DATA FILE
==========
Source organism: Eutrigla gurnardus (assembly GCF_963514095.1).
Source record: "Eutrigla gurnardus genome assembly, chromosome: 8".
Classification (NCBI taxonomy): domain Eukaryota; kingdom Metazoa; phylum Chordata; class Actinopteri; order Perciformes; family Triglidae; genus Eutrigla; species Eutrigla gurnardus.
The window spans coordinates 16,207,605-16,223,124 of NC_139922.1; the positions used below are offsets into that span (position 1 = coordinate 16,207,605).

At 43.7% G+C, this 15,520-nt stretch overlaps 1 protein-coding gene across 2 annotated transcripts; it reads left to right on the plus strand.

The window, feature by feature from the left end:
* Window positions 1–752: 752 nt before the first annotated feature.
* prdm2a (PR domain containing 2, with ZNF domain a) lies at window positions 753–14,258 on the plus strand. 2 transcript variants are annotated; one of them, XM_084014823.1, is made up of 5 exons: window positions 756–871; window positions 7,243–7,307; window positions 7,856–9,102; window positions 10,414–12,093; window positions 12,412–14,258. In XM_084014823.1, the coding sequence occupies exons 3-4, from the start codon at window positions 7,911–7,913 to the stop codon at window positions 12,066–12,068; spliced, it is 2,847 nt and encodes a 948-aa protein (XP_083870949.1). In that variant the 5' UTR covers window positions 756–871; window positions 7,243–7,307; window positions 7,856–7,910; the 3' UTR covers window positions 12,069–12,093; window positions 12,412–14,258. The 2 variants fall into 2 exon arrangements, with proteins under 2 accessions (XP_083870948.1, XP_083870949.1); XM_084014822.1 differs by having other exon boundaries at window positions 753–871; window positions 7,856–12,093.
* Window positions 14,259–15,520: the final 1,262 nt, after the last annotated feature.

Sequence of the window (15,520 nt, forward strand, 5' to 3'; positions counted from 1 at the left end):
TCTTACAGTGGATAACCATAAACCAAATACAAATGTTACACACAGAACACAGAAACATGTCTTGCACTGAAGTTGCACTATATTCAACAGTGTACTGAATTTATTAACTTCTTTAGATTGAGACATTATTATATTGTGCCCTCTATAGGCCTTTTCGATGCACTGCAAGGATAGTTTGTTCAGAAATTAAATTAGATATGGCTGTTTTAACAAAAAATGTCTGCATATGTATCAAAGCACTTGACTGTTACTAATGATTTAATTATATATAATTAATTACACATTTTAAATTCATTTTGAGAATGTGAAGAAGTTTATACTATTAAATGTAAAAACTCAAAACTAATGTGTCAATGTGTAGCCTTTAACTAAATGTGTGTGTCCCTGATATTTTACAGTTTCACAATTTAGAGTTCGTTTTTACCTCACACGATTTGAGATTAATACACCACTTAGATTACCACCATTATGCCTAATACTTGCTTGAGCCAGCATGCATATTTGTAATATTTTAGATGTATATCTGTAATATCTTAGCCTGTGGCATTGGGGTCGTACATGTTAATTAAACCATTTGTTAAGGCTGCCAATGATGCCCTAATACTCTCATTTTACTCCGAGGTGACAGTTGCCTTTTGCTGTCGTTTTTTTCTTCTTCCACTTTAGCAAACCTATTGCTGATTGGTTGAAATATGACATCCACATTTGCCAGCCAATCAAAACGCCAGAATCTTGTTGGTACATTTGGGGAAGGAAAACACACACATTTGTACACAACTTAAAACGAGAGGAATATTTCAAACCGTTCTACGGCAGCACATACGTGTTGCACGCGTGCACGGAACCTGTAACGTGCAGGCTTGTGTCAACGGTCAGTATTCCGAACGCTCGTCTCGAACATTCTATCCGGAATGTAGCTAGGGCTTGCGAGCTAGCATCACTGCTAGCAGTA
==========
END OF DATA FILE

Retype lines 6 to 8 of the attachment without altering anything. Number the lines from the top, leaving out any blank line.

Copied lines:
The window, feature by feature from the left end:
* Window positions 1–752: 752 nt before the first annotated feature.
* prdm2a (PR domain containing 2, with ZNF domain a) lies at window positions 753–14,258 on the plus strand. 2 transcript variants are annotated; one of them, XM_084014823.1, is made up of 5 exons: window positions 756–871; window positions 7,243–7,307; window positions 7,856–9,102; window positions 10,414–12,093; window positions 12,412–14,258. In XM_084014823.1, the coding sequence occupies exons 3-4, from the start codon at window positions 7,911–7,913 to the stop codon at window positions 12,066–12,068; spliced, it is 2,847 nt and encodes a 948-aa protein (XP_083870949.1). In that variant the 5' UTR covers window positions 756–871; window positions 7,243–7,307; window positions 7,856–7,910; the 3' UTR covers window positions 12,069–12,093; window positions 12,412–14,258. The 2 variants fall into 2 exon arrangements, with proteins under 2 accessions (XP_083870948.1, XP_083870949.1); XM_084014822.1 differs by having other exon boundaries at window positions 753–871; window positions 7,856–12,093.